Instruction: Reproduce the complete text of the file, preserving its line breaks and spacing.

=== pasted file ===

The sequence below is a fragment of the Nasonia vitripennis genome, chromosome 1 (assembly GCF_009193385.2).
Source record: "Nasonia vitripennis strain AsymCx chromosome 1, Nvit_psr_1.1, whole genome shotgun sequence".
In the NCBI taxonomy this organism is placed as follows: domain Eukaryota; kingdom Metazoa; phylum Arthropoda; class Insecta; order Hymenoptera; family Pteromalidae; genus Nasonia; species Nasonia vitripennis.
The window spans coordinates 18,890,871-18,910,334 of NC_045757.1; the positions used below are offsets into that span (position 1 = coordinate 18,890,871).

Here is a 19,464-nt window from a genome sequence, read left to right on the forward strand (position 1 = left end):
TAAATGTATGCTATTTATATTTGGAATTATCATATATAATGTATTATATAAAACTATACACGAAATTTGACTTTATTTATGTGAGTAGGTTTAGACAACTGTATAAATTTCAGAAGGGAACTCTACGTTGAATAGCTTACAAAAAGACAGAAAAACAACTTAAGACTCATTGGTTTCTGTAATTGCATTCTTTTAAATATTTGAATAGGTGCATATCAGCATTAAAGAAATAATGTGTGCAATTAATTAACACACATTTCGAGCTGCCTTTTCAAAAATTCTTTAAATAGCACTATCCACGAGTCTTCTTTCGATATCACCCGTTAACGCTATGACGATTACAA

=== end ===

The sequence below is a fragment of the Nasonia vitripennis genome, chromosome 1 (assembly GCF_009193385.2).
Source record: "Nasonia vitripennis strain AsymCx chromosome 1, Nvit_psr_1.1, whole genome shotgun sequence".
In the NCBI taxonomy this organism is placed as follows: domain Eukaryota; kingdom Metazoa; phylum Arthropoda; class Insecta; order Hymenoptera; family Pteromalidae; genus Nasonia; species Nasonia vitripennis.
The window spans coordinates 18,890,871-18,910,334 of NC_045757.1; the positions used below are offsets into that span (position 1 = coordinate 18,890,871).

Here is a 19,464-nt window from a genome sequence, read left to right on the forward strand (position 1 = left end):
TAAATGTATGCTATTTATATTTGGAATTATCATATATAATGTATTATATAAAACTATACACGAAATTTGACTTTATTTATGTGAGTAGGTTTAGACAACTGTATAAATTTCAGAAGGGAACTCTACGTTGAATAGCTTACAAAAAGACAGAAAAACAACTTAAGACTCATTGGTTTCTGTAATTGCATTCTTTTAAATATTTGAATAGGTGCATATCAGCATTAAAGAAATAATGTGTGCAATTAATTAACACACATTTCGAGCTGCCTTTTCAAAAATTCTTTAAATAGCACTATCCACGAGTCTTCTTTCGATATCACCCGTTAACGCTATGACGATTACAA